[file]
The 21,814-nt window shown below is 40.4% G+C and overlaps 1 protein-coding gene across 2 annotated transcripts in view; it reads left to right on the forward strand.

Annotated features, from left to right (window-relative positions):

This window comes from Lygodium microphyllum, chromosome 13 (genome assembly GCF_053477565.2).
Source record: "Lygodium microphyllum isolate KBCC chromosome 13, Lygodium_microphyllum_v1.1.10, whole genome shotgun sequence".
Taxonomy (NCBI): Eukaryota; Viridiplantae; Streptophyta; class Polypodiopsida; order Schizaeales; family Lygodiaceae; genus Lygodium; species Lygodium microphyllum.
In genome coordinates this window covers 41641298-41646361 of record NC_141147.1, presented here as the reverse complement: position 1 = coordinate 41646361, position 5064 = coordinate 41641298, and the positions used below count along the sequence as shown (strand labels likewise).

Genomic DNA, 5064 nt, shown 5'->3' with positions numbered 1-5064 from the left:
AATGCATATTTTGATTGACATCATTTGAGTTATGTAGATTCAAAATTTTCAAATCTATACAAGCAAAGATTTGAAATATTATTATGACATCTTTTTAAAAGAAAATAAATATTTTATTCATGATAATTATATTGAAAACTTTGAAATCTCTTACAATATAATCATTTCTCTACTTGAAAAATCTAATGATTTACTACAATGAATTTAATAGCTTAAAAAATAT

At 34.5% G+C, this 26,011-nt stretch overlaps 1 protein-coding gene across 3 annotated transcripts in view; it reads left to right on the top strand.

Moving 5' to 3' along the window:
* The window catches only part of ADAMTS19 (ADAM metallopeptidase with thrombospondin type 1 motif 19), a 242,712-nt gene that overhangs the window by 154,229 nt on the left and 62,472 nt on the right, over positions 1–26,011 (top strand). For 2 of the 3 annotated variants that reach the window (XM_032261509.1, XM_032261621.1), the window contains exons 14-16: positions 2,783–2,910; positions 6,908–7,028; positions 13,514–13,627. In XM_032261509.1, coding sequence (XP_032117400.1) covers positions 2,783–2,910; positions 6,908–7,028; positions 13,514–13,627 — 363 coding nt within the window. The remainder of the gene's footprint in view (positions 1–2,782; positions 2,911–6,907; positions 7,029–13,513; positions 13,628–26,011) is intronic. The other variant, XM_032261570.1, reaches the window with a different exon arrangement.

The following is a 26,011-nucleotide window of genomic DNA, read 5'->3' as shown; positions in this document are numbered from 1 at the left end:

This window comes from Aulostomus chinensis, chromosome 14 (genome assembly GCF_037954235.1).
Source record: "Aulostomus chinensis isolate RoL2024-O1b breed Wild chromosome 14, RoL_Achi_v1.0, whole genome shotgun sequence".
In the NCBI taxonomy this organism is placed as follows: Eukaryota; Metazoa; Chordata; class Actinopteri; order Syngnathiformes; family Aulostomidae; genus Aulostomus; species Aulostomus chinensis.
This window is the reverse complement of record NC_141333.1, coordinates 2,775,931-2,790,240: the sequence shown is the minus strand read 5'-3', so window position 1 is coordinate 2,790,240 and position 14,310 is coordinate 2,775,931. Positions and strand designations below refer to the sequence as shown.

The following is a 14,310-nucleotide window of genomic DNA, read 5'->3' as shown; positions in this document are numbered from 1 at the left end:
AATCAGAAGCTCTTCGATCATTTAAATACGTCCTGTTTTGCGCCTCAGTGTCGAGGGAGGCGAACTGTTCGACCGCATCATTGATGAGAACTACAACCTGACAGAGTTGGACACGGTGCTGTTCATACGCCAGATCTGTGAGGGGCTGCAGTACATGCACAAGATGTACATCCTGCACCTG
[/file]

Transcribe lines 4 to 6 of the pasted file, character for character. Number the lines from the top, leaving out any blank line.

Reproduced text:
Source record: "Lygodium microphyllum isolate KBCC chromosome 13, Lygodium_microphyllum_v1.1.10, whole genome shotgun sequence".
Taxonomy (NCBI): Eukaryota; Viridiplantae; Streptophyta; class Polypodiopsida; order Schizaeales; family Lygodiaceae; genus Lygodium; species Lygodium microphyllum.
In genome coordinates this window covers 41641298-41646361 of record NC_141147.1, presented here as the reverse complement: position 1 = coordinate 41646361, position 5064 = coordinate 41641298, and the positions used below count along the sequence as shown (strand labels likewise).